Get access

Reduction of myoblast differentiation following multiple population doublings in mouse C2C12 cells: A model to investigate ageing?

Authors

  • Adam P. Sharples,

    Corresponding author
    1. Faculty of Science and Engineering, Institute for Biomedical Research into Human Movement and Health (IRM), Manchester Metropolitan University, John Dalton Building, Oxford Road, Manchester, UK
    2. Muscle Cellular and Molecular Physiology Research Group (MCMPRG), Department of Sport and Exercise Sciences, Institute for Sport and Physical Activity Research (ISPAR Bedford), University of Bedfordshire, London, UK
    • Muscle Cellular and Molecular Physiology Research Group (MCMPRG), Department of Sport and Exercise Sciences, Institute for Sport and Physical Activity Research (ISPAR Bedford), University of Bedfordshire, Polhill Avenue, Bedford, MK41 9EA, UK.
    Search for more papers by this author
  • Nasser Al-Shanti,

    1. Faculty of Science and Engineering, Institute for Biomedical Research into Human Movement and Health (IRM), Manchester Metropolitan University, John Dalton Building, Oxford Road, Manchester, UK
    Search for more papers by this author
  • Mark P. Lewis,

    1. Muscle Cellular and Molecular Physiology Research Group (MCMPRG), Department of Sport and Exercise Sciences, Institute for Sport and Physical Activity Research (ISPAR Bedford), University of Bedfordshire, London, UK
    2. School of Life and Medical Sciences, University College London (UCL), London, UK
    3. School of Sport, Health and Exercise Science, Loughborough University, Loughborough, UK
    4. Cranfield Health, Cranfield University, Cranfield, Bedfordshire, UK
    Search for more papers by this author
  • Claire E. Stewart

    1. Faculty of Science and Engineering, Institute for Biomedical Research into Human Movement and Health (IRM), Manchester Metropolitan University, John Dalton Building, Oxford Road, Manchester, UK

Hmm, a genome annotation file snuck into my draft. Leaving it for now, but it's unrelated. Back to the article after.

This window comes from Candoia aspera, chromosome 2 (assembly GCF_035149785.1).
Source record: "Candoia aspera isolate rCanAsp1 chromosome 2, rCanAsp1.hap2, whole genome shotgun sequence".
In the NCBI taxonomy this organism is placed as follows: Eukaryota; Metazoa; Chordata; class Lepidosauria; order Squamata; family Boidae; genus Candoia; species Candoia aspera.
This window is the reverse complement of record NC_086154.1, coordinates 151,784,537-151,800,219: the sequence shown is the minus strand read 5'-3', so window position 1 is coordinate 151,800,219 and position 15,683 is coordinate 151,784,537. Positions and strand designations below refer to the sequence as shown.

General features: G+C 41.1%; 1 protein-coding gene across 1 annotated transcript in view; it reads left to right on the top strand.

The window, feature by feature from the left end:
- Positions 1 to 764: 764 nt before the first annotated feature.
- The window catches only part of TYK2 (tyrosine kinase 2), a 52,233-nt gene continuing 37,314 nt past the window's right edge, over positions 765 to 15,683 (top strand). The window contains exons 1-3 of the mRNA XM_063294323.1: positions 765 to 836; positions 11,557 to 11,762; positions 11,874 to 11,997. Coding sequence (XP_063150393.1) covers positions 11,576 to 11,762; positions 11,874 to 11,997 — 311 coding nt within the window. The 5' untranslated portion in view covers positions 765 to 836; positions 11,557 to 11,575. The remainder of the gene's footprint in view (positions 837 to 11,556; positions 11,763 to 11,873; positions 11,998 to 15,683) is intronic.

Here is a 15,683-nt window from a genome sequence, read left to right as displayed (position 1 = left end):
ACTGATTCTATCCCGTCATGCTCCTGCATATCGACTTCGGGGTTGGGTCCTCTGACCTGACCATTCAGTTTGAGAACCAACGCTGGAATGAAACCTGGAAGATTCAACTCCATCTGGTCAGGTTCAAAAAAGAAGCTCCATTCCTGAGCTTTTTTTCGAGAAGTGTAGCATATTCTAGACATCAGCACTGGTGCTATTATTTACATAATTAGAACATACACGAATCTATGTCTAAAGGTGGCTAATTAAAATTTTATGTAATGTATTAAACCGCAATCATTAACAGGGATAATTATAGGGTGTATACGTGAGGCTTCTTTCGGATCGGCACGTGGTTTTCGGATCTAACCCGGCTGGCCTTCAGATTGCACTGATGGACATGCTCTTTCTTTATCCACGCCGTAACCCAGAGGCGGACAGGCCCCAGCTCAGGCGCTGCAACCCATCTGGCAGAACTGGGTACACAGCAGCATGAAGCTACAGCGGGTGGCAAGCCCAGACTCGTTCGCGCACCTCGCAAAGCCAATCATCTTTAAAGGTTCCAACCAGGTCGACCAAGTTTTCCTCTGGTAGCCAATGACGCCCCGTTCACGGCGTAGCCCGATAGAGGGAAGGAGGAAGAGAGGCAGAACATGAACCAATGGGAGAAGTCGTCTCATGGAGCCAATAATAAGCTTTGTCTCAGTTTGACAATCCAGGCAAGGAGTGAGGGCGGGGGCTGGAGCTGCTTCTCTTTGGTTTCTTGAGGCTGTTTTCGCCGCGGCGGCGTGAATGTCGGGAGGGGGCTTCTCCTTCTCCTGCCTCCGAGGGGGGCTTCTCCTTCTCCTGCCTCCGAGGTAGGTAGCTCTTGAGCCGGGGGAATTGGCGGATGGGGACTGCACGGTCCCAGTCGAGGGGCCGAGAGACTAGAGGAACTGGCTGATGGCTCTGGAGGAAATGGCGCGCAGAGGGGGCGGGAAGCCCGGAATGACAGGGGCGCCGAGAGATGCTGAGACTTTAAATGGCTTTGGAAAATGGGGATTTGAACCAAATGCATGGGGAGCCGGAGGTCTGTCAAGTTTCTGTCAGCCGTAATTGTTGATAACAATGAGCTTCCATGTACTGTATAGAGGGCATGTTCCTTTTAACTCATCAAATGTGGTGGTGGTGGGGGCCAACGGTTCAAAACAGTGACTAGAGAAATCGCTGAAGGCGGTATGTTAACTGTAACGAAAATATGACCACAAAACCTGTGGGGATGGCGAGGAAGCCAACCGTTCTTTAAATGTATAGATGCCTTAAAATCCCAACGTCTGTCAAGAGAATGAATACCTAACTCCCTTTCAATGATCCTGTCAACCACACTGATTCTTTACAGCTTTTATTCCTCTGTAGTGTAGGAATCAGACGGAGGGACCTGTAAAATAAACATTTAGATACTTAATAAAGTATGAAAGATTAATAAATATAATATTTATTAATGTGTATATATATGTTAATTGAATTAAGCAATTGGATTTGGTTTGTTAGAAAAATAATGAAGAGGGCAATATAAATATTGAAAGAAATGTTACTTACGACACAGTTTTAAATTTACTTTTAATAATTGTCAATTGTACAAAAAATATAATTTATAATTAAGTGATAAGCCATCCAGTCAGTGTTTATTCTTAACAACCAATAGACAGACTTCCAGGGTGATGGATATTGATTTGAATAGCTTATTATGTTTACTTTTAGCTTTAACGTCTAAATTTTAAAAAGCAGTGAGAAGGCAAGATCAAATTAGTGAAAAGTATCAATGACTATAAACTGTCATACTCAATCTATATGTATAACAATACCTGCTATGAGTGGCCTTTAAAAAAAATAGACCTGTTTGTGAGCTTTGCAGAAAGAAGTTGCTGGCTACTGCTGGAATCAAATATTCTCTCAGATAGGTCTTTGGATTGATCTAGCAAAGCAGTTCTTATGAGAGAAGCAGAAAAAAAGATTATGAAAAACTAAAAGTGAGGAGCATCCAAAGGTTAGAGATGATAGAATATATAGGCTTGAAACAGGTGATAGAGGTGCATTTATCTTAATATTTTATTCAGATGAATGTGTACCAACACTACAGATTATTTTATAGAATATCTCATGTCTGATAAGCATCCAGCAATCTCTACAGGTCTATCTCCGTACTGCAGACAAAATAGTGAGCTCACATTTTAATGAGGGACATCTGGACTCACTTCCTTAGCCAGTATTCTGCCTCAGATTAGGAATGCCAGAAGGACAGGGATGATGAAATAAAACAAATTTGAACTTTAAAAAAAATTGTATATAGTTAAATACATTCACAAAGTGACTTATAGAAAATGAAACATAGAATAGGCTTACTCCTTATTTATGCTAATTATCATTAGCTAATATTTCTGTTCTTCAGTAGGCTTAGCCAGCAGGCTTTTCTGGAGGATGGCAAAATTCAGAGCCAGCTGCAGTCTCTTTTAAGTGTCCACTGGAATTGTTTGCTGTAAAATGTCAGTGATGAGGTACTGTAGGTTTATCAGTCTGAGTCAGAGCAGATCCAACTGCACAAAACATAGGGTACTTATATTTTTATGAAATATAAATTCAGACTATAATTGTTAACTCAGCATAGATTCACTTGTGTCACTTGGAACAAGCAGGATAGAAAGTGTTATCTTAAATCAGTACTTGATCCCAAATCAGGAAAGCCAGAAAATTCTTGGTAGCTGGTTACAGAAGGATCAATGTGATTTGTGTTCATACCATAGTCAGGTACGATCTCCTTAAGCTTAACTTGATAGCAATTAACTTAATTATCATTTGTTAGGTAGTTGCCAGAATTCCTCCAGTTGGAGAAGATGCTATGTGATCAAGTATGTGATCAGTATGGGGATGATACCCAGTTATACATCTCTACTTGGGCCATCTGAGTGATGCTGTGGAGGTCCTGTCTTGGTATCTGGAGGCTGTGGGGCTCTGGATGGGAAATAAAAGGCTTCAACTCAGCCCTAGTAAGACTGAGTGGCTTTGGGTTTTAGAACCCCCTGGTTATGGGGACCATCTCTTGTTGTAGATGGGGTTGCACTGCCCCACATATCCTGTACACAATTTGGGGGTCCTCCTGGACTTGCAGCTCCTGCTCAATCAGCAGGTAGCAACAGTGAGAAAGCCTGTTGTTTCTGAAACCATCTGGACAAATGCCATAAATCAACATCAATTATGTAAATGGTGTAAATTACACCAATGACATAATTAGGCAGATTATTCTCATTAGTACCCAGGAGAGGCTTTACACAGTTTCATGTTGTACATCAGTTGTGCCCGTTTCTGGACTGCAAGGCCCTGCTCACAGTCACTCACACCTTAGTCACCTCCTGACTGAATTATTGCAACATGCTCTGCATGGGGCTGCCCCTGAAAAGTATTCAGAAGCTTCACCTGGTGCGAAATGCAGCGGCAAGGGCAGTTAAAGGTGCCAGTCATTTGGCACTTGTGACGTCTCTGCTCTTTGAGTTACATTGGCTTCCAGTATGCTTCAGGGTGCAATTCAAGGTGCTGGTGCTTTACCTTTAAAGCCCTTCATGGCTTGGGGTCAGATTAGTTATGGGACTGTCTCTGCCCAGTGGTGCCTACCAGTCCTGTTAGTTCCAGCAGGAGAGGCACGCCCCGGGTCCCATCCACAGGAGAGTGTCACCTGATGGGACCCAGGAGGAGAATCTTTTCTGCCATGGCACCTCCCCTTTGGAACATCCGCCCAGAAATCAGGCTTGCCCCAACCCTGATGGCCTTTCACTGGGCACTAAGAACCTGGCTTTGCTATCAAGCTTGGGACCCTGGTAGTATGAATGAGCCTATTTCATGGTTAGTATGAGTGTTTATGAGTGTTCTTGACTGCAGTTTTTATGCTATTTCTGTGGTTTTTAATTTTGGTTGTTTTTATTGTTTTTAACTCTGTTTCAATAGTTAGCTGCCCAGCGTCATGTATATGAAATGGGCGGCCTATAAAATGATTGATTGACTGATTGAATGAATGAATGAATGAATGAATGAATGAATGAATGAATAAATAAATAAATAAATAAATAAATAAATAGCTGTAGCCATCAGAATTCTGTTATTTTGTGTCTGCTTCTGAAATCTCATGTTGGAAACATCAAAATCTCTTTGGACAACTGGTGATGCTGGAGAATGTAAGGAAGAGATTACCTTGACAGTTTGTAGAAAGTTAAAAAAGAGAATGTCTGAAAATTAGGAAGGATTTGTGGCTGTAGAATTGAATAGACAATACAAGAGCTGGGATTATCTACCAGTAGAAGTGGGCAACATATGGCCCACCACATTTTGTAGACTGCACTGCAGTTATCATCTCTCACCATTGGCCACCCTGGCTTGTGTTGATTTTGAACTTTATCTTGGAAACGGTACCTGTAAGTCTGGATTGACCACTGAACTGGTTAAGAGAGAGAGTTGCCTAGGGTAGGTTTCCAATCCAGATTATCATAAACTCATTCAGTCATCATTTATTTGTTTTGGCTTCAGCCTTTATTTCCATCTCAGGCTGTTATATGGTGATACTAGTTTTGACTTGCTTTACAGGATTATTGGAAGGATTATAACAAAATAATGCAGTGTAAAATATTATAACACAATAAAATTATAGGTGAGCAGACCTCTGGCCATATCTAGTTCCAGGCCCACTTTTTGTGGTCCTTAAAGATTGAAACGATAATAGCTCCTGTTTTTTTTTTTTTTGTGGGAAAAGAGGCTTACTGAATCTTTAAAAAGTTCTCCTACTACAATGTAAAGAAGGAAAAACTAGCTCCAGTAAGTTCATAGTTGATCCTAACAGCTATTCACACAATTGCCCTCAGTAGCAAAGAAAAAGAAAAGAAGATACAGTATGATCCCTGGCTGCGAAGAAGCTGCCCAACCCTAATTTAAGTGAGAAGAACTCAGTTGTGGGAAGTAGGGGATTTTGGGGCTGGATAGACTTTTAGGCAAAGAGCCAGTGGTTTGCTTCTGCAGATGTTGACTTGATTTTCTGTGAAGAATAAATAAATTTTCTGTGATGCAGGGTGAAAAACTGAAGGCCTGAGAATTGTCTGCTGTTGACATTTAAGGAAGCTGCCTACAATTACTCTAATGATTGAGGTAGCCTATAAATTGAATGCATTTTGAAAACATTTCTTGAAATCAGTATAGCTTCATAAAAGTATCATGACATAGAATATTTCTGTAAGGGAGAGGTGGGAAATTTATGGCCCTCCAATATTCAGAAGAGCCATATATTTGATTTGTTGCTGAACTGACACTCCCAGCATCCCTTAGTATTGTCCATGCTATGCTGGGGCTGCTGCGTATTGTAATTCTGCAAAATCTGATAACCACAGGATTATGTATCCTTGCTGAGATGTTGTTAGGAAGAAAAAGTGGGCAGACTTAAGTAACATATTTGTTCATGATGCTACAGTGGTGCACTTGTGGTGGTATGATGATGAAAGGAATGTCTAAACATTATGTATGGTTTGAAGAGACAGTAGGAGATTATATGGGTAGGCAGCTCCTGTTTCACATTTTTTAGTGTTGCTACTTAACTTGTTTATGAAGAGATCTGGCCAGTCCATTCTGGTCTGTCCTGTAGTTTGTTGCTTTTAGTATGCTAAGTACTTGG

Search for more papers by this author

Abstract

Ageing skeletal muscle displays declines in size, strength, and functional capacity. Given the acknowledged role that the systemic environment plays in reduced regeneration (Conboy et al. [2005] Nature 433: 760–764), the role of resident satellite cells (termed myoblasts upon activation) is relatively dismissed, where, multiple cellular divisions in-vivo throughout the lifespan could also impact on muscular deterioration. Using a model of multiple population doublings (MPD) in-vitro thus provided a system in which to investigate the direct impact of extensive cell duplications on muscle cell behavior. C2C12 mouse skeletal myoblasts (CON) were used fresh or following 58 population doublings (MPD). As a result of multiple divisions, reduced morphological and biochemical (creatine kinase, CK) differentiation were observed. Furthermore, MPD cells had significantly increased cells in the S and decreased cells in the G1 phases of the cell cycle versus CON, following serum withdrawal. These results suggest continued cycling rather than G1 exit and thus reduced differentiation (myotube atrophy) occurs in MPD muscle cells. These changes were underpinned by significant reductions in transcript expression of: IGF-I and myogenic regulatory factors (myoD and myogenin) together with elevated IGFBP5. Signaling studies showed that decreased differentiation in MPD was associated with decreased phosphorylation of Akt, and with later increased phosphorylation of JNK1/2. Chemical inhibition of JNK1/2 (SP600125) in MPD cells increased IGF-I expression (non-significantly), however, did not enhance differentiation. This study provides a potential model and molecular mechanisms for deterioration in differentiation capacity in skeletal muscle cells as a consequence of multiple population doublings that would potentially contribute to the ageing process. J. Cell. Biochem. 112: 3773–3785, 2011. © 2011 Wiley Periodicals, Inc.

Get access to the full text of this article

Ancillary